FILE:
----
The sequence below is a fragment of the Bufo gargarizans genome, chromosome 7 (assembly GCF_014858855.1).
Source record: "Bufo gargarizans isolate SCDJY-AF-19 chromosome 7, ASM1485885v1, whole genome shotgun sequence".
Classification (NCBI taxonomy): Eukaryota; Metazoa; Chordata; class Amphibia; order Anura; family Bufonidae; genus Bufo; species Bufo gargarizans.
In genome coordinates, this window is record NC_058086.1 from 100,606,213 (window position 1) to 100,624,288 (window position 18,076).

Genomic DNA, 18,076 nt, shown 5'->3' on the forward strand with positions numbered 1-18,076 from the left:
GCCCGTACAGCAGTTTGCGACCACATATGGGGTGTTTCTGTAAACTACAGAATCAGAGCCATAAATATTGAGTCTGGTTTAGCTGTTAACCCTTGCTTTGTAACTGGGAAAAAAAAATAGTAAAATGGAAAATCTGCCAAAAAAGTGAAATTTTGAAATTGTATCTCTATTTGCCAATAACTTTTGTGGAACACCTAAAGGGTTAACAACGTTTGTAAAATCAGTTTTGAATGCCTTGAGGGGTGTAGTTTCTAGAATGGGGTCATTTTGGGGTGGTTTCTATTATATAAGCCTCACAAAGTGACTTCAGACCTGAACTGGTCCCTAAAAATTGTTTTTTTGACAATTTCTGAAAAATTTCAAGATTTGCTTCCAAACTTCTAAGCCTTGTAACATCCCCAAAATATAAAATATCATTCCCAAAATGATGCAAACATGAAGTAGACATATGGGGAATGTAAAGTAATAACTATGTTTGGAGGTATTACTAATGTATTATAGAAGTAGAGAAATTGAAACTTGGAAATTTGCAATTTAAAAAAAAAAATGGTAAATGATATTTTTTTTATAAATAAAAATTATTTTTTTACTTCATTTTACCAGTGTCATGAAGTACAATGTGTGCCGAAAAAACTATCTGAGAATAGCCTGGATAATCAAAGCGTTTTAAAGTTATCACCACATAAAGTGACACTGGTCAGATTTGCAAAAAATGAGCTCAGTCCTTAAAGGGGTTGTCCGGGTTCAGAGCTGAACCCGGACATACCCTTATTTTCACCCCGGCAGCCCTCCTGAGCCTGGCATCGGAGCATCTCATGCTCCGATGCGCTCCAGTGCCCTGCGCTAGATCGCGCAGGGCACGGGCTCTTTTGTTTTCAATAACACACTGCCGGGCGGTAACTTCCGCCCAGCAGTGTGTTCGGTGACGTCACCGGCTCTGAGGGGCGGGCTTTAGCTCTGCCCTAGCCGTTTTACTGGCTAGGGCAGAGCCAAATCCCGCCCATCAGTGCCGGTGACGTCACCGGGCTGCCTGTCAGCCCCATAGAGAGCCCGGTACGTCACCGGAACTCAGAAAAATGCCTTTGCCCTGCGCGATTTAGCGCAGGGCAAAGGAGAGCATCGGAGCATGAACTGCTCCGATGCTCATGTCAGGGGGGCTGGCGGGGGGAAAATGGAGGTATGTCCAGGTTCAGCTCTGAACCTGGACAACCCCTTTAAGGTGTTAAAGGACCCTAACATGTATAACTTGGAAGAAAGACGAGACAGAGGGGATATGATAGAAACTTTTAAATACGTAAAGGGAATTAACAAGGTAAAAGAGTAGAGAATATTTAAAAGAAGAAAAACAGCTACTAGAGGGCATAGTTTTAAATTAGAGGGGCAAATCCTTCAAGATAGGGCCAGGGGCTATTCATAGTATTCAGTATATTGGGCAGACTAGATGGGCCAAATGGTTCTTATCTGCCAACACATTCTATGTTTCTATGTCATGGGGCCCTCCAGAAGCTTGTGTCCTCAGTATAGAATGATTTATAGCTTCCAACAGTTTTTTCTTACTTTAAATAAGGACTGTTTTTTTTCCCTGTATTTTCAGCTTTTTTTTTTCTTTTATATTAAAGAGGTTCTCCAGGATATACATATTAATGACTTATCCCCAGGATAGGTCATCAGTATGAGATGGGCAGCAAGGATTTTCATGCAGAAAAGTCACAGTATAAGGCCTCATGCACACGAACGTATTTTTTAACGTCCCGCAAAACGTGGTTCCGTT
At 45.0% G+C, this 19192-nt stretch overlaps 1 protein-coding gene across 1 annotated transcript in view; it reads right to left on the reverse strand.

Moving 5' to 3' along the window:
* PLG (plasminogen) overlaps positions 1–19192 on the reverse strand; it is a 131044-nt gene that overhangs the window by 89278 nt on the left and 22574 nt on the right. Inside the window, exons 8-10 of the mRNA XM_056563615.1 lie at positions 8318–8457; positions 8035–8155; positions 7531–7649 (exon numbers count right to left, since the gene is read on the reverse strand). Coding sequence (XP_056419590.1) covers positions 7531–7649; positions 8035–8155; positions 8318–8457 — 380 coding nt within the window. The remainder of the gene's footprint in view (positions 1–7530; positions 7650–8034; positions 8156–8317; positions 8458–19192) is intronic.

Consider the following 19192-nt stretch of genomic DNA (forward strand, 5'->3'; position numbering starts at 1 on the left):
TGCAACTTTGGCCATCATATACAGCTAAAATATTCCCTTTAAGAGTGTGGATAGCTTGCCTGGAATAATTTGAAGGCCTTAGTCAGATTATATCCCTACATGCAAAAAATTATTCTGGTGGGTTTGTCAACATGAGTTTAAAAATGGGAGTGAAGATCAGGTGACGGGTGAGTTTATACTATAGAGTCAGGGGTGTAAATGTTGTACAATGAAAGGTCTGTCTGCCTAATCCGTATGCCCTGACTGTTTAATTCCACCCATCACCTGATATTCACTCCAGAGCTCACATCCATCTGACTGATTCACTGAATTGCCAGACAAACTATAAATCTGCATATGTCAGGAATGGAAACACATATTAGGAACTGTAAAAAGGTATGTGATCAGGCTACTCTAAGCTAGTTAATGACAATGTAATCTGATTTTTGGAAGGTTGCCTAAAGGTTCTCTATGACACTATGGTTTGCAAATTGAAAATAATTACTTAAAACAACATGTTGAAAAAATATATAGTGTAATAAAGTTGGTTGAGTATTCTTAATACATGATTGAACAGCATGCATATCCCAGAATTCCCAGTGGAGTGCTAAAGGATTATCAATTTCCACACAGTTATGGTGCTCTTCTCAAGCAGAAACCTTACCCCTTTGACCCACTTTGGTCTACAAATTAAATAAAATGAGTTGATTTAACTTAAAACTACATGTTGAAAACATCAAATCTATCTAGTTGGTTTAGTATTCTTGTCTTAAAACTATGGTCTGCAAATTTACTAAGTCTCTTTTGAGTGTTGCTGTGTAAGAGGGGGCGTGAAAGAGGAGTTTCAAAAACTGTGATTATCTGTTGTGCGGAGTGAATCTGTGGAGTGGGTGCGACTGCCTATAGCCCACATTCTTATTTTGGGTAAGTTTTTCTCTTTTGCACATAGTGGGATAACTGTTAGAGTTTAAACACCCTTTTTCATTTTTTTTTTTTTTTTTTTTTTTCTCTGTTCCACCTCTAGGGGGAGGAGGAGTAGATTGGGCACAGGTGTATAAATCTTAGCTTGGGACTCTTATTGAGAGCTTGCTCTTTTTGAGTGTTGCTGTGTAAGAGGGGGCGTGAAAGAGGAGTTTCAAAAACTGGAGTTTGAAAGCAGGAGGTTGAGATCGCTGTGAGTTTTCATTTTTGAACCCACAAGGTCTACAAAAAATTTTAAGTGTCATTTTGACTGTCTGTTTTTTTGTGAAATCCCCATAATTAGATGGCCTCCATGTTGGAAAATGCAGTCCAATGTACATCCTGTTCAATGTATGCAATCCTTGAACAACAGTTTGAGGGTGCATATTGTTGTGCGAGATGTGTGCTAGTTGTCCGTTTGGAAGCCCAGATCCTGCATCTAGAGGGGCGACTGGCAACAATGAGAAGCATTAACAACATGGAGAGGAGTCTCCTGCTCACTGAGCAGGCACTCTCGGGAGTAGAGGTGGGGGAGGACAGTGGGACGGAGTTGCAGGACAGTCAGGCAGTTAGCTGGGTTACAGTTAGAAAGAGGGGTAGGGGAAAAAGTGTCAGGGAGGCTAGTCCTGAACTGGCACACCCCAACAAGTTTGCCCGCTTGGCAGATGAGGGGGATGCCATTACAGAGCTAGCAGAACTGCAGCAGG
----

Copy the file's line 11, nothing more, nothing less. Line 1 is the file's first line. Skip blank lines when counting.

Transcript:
TGCAACTTTGGCCATCATATACAGCTAAAATATTCCCTTTAAGAGTGTGGATAGCTTGCCTGGAATAATTTGAAGGCCTTAGTCAGATTATATCCCTACATGCAAAAAATTATTCTGGTGGGTTTGTCAACATGAGTTTAAAAATGGGAGTGAAGATCAGGTGACGGGTGAGTTTATACTATAGAGTCAGGGGTGTAAATGTTGTACAATGAAAGGTCTGTCTGCCTAATCCGTATGCCCTGACTGTTTAATTCCACCCATCACCTGATATTCACTCCAGAGCTCACATCCATCTGACTGATTCACTGAATTGCCAGACAAACTATAAATCTGCATATGTCAGGAATGGAAACACATATTAGGAACTGTAAAAAGGTATGTGATCAGGCTACTCTAAGCTAGTTAATGACAATGTAATCTGATTTTTGGAAGGTTGCCTAAAGGTTCTCTATGACACTATGGTTTGCAAATTGAAAATAATTACTTAAAACAACATGTTGAAAAAATATATAGTGTAATAAAGTTGGTTGAGTATTCTTAATACATGATTGAACAGCATGCATATCCCAGAATTCCCAGTGGAGTGCTAAAGGATTATCAATTTCCACACAGTTATGGTGCTCTTCTCAAGCAGAAACCTTACCCCTTTGACCCACTTTGGTCTACAAATTAAATAAAATGAGTTGATTTAACTTAAAACTACATGTTGAAAACATCAAATCTATCTAGTTGGTTTAGTATTCTTGTCTTAAAACTATGGTCTGCAAATTTACTAAGTCTCTTTTGAGTGTTGCTGTGTAAGAGGGGGCGTGAAAGAGGAGTTTCAAAAACTGTGATTATCTGTTGTGCGGAGTGAATCTGTGGAGTGGGTGCGACTGCCTATAGCCCACATTCTTATTTTGGGTAAGTTTTTCTCTTTTGCACATAGTGGGATAACTGTTAGAGTTTAAACACCCTTTTTCATTTTTTTTTTTTTTTTTTTTTTTCTCTGTTCCACCTCTAGGGGGAGGAGGAGTAGATTGGGCACAGGTGTATAAATCTTAGCTTGGGACTCTTATTGAGAGCTTGCTCTTTTTGAGTGTTGCTGTGTAAGAGGGGGCGTGAAAGAGGAGTTTCAAAAACTGGAGTTTGAAAGCAGGAGGTTGAGATCGCTGTGAGTTTTCATTTTTGAACCCACAAGGTCTACAAAAAATTTTAAGTGTCATTTTGACTGTCTGTTTTTTTGTGAAATCCCCATAATTAGATGGCCTCCATGTTGGAAAATGCAGTCCAATGTACATCCTGTTCAATGTATGCAATCCTTGAACAACAGTTTGAGGGTGCATATTGTTGTGCGAGATGTGTGCTAGTTGTCCGTTTGGAAGCCCAGATCCTGCATCTAGAGGGGCGACTGGCAACAATGAGAAGCATTAACAACATGGAGAGGAGTCTCCTGCTCACTGAGCAGGCACTCTCGGGAGTAGAGGTGGGGGAGGACAGTGGGACGGAGTTGCAGGACAGTCAGGCAGTTAGCTGGGTTACAGTTAGAAAGAGGGGTAGGGGAAAAAGTGTCAGGGAGGCTAGTCCTGAACTGGCACACCCCAACAAGTTTGCCCGCTTGGCAGATGAGGGGGATGCCATTACAGAGCTAGCAGAACTGCAGCAGG